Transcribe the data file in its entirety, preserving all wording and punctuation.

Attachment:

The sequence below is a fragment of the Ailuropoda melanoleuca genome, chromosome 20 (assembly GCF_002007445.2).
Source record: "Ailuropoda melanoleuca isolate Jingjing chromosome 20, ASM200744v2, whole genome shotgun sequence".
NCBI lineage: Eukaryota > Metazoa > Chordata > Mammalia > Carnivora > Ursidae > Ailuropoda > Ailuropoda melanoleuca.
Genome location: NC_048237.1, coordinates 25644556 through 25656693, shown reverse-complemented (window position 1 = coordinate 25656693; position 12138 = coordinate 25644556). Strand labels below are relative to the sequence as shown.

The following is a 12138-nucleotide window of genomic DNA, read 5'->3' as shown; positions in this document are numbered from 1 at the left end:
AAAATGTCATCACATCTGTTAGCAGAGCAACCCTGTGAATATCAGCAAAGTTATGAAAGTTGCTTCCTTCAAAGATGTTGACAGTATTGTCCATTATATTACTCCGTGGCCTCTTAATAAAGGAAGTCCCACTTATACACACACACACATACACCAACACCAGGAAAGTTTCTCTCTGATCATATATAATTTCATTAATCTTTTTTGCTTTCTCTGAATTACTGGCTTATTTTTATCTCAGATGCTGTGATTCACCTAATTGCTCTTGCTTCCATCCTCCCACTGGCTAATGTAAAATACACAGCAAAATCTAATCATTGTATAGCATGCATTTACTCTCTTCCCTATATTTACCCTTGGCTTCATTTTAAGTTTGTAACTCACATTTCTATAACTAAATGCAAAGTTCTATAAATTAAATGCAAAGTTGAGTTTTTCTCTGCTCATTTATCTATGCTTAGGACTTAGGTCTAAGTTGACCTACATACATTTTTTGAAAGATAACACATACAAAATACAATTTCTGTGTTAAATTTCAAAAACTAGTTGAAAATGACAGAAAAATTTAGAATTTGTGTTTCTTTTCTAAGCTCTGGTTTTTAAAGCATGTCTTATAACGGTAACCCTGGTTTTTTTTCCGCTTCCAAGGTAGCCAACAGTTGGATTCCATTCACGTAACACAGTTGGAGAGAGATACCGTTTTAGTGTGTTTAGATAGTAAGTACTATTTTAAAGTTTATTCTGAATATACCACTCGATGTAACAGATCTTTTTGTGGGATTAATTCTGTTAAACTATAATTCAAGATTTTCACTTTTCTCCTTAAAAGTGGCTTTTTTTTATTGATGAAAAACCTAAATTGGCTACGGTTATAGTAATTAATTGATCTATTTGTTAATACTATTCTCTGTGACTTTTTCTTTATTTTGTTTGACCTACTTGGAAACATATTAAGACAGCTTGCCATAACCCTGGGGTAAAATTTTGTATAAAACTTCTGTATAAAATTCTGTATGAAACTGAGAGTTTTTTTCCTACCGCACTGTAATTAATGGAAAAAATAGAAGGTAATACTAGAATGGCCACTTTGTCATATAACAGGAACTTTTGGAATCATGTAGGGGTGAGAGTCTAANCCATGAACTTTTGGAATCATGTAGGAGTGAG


The sequence below is a fragment of the Ailuropoda melanoleuca genome, chromosome 20 (assembly GCF_002007445.2).
Source record: "Ailuropoda melanoleuca isolate Jingjing chromosome 20, ASM200744v2, whole genome shotgun sequence".
NCBI lineage: Eukaryota > Metazoa > Chordata > Mammalia > Carnivora > Ursidae > Ailuropoda > Ailuropoda melanoleuca.
Genome location: NC_048237.1, coordinates 25644556 through 25656693, shown reverse-complemented (window position 1 = coordinate 25656693; position 12138 = coordinate 25644556). Strand labels below are relative to the sequence as shown.

The following is a 12138-nucleotide window of genomic DNA, read 5'->3' as shown; positions in this document are numbered from 1 at the left end:
AAAATGTCATCACATCTGTTAGCAGAGCAACCCTGTGAATATCAGCAAAGTTATGAAAGTTGCTTCCTTCAAAGATGTTGACAGTATTGTCCATTATATTACTCCGTGGCCTCTTAATAAAGGAAGTCCCACTTATACACACACACACATACACCAACACCAGGAAAGTTTCTCTCTGATCATATATAATTTCATTAATCTTTTTTGCTTTCTCTGAATTACTGGCTTATTTTTATCTCAGATGCTGTGATTCACCTAATTGCTCTTGCTTCCATCCTCCCACTGGCTAATGTAAAATACACAGCAAAATCTAATCATTGTATAGCATGCATTTACTCTCTTCCCTATATTTACCCTTGGCTTCATTTTAAGTTTGTAACTCACATTTCTATAACTAAATGCAAAGTTCTATAAATTAAATGCAAAGTTGAGTTTTTCTCTGCTCATTTATCTATGCTTAGGACTTAGGTCTAAGTTGACCTACATACATTTTTTGAAAGATAACACATACAAAATACAATTTCTGTGTTAAATTTCAAAAACTAGTTGAAAATGACAGAAAAATTTAGAATTTGTGTTTCTTTTCTAAGCTCTGGTTTTTAAAGCATGTCTTATAACGGTAACCCTGGTTTTTTTTCCGCTTCCAAGGTAGCCAACAGTTGGATTCCATTCACGTAACACAGTTGGAGAGAGATACCGTTTTAGTGTGTTTAGATAGTAAGTACTATTTTAAAGTTTATTCTGAATATACCACTCGATGTAACAGATCTTTTTGTGGGATTAATTCTGTTAAACTATAATTCAAGATTTTCACTTTTCTCCTTAAAAGTGGCTTTTTTTTATTGATGAAAAACCTAAATTGGCTACGGTTATAGTAATTAATTGATCTATTTGTTAATACTATTCTCTGTGACTTTTTCTTTATTTTGTTTGACCTACTTGGAAACATATTAAGACAGCTTGCCATAACCCTGGGGTAAAATTTTGTATAAAACTTCTGTATAAAATTCTGTATGAAACTGAGAGTTTTTTTCCTACCGCACTGTAATTAATGGAAAAAATAGAAGGTAATACTAGAATGGCCACTTTGTCATATAACAGGAACTTTTGGAATCATGTAGGGGTGAGAGTCTAANCCATGAACTTTTGGAATCATGTAGGAGTGAG